International Day of Persons with Disability
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International Day of Persons with disability, proclaimed as a collaborative effort by the United Nations, is to celebrate and acknowledge the experience and capabilities of people with disabilities.
A brief history of this Day: The Day was initially proclaimed in 1992 to commemorate the anniversary of the World Program of Action concerning Persons with Disability, adopted by the General Assembly to promote understanding about disability issues and to increase awareness of gains to be derived from integrating persons with disability into all aspects of political, social, economic and cultural life. “Accessibility for all for the Millennium” was the theme for 1999.
More than half a billion persons are disabled as a result of mental, physical or sensory impairment and no matter which part of the world they are in, their lives are often limited by physical or social barriers. During the past two decades, much has been accomplished in recognition of persons with disability. One of the turning points was the International Year of Persons with Disability proclaimed by the General Assembly in 1981.
The following year, the International Decade of Persons with Disability was designated (1983–1992) to promote “Equality” and “Full participation” of persons with disability in social life and development.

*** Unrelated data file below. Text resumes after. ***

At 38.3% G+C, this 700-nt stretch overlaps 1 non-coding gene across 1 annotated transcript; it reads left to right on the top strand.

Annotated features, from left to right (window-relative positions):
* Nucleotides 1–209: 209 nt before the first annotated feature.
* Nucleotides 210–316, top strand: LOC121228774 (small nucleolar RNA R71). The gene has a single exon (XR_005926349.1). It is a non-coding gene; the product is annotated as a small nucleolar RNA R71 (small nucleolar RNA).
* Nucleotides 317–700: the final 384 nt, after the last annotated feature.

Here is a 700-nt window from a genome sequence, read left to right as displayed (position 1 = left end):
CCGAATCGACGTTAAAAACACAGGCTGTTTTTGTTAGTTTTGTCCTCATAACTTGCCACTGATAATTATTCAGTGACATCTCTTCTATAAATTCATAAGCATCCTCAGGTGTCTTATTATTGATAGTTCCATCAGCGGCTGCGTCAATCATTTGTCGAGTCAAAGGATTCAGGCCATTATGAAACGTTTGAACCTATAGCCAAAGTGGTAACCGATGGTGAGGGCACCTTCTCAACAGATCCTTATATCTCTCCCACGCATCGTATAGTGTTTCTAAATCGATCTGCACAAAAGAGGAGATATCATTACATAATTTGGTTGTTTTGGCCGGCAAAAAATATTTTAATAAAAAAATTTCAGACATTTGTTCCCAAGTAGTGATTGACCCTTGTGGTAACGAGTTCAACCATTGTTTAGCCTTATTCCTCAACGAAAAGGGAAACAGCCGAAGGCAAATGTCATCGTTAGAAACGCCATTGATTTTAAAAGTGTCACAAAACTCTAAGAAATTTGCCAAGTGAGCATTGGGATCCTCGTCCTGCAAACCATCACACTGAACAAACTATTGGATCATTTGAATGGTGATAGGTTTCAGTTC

The World Program of Action concerning Persons with Disability, adopted by the General Assembly in 1982, provides an international framework to incorporate disability issues into national planning. To complement the World Program, Standard Rules on Equalization of Opportunities for Persons with Disabilities were crafted in 1993.
Although the Rules are not compulsory for Governments, they imply a strong moral and political commitment of states to equalize the opportunities of persons with disabilities. To this end, the Rules outline specific principles for responsibility, action and cooperation. Increasingly, the work of the United Nations is focused on equalization of opportunities for persons with disabilities. One of the most important concerns is accessibility to new technologies, in particular, information and communications technologies, as well as to the physical environment. The notion of “Mainstreaming” is also given prominence, that is, including a disability dimension in policy recommendations covering a wide spectrum of social and economic concerns.